Placing Prosperity: Neighborhoods and Life Expectancy in the New Orleans Metro

Robert Habans Jenna Losh Rachel Weinstein Amy Teller

Published: Aug 13, 2020

Using a national source of data on life expectancy at the neighborhood level as a starting point, this report examines the role of place in shaping shared prosperity in the New Orleans region. Although the analysis reflects neighborhood health and economic inequality before the COVID-19 pandemic, the findings show how race, place, economic opportunity, and health outcomes have long remained inextricably linked.


There has been an intense spotlight on the links between systemic inequities, racial disparities in COVID-19 cases and deaths, and disproportionate impacts on low-income people and communities of color. These patterns, of course, long predate the pandemic. In the New Orleans metro area, the fact that people’s chances to experience a long, healthy, and prosperous life are often implied by their neighborhood reflects enduring legacies of residential segregation and economic exclusion. Perhaps nowhere is this more evident than in the sharp gaps in life expectancy that separate neighborhoods, whether from one end of the 8-parish region to the other or from just a few miles down the road.

Taking data on life expectancy at the neighborhood level as a "snapshot" of pre-pandemic health inequality, this three-part series of data briefs explores the causes and consequences of neighborhood differences in health and well-being over the life course. The analysis reveals how an uneven landscape of investment and socioeconomic opportunity shapes life expectancy, and shows that neighborhood inequality remains inextricable from racial inequality. Understanding the persistent links between health, economic opportunity, race, and place can help to inform the evolving COVID-19 response and, eventually, to propel a more equitable recovery.

With neighborhood life expectancy serving as the starting point and common thread, each of the three chapters dives into a different aspect of place-based inequality.

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Executive Summary

Placing Prosperity explores neighborhood inequality in New Orleans and across the 8-parish metro. Taking data on life expectancy at the neighborhood level as a focal point, the report explores the underlying patterns behind differences in neighborhood health and well-being, economic opportunity, and quality of life. Like numerous national studies, our analysis demonstrates that dramatic geographic differences in life expectancy are closely related to socioeconomic opportunity. Moreover, place-based inequality remains inextricable from racial inequality. While the data reflects conditions before COVID-19, the findings help to explain the uneven health and economic effects of the pandemic — and provide context for stakeholders looking to imagine a more equitable recovery.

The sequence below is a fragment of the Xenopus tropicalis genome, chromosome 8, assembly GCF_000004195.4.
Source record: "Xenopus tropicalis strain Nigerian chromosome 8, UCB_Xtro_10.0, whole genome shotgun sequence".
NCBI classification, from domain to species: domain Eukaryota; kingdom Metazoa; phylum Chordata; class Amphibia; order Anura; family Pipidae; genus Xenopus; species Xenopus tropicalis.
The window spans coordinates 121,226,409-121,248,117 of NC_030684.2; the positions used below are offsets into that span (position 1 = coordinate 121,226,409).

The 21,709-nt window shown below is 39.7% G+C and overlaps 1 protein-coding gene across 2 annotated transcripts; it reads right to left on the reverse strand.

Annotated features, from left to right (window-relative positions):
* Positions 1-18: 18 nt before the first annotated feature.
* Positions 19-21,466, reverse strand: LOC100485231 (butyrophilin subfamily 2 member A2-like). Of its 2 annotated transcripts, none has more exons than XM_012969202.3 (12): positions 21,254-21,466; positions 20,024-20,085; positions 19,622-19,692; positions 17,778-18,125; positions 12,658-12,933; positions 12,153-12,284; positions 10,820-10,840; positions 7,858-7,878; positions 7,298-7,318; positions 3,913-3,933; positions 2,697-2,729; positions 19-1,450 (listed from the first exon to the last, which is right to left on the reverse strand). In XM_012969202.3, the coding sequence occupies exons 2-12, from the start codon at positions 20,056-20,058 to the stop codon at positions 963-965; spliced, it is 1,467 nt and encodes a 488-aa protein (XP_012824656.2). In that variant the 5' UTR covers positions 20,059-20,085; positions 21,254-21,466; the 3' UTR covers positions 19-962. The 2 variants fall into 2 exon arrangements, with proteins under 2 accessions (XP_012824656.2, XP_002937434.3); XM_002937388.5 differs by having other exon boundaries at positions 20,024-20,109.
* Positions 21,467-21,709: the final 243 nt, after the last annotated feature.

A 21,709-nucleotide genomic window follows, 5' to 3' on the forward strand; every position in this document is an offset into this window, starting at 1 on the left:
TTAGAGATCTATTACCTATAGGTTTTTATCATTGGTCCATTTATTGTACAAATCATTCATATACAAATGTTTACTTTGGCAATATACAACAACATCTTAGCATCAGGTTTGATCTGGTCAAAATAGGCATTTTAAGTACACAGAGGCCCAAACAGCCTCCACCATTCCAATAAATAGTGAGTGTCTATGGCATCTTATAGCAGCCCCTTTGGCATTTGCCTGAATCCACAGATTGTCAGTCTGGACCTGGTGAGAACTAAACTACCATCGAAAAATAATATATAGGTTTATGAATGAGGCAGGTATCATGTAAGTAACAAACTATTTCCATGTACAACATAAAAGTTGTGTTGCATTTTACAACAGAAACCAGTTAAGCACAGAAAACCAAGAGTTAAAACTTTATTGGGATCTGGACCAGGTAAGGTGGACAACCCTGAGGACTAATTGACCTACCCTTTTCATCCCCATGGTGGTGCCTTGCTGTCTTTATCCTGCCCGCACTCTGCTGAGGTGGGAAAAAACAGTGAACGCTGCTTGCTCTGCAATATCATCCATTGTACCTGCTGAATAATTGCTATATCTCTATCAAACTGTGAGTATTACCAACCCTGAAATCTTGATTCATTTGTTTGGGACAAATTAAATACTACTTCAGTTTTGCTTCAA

Life expectancies vary dramatically across the New Orleans metro, sometimes even over the span of a few short miles. Why are there such large differences in life expectancy across neighborhoods in our region? Building on leading public health, social sciences, and economics research, the report examines mortality trends and their relationship to neighborhood conditions, the history of neighborhood inequality in the New Orleans metro area, and the implications for place-conscious, cross-sectoral approaches to reducing neighborhood inequality.

The analysis foregrounds patterns of inequality across neighborhoods rather than conditions in any single neighborhood. Here are some of the main findings:

National and local life expectancy and mortality trends

Racial disparities in mortality and life expectancy

Gaps in life expectancy across metros and within metros

Neighborhood conditions and durable inequality


Neighborhood inequality is a longstanding issue, and the historical legacy of segregation and uneven investment continues to shape the disparate impacts of COVID-19 on low-income people and communities of color today. For decades, the distinction between “people-based” and “place-based” policy has shaped responses to persistent neighborhood inequality in housing, health, economic development, and other outcomes. With increasing appreciation for the complexity of residential and neighborhood dynamics, as well as the connections between well-being and the underlying conditions of housing and labor markets, commentators have increasingly rejected the “zero-sum” choice between people and place prosperity.i Race, place, economic opportunity, and health outcomes remain inextricably linked.

i Alan Berube, “Policy to Help People and Help Places Is Not a Zero-Sum Game” (Metropolitan Policy Program at Brookings, 2019),; Robert J Sampson, “Neighbourhood Effects and Beyond: Explaining the Paradoxes of Inequality in the Changing American Metropolis,” Urban Studies 56, no. 1 (2019): 3–32.


This project is based upon work supported by the Urban Institute through funds provided by the Robert Wood Johnson Foundation. We thank them for their support but acknowledge that the findings and conclusions presented in this report are those of the author(s) alone, and do not necessarily reflect the opinions of the Urban Institute or the Robert Wood Johnson Foundation.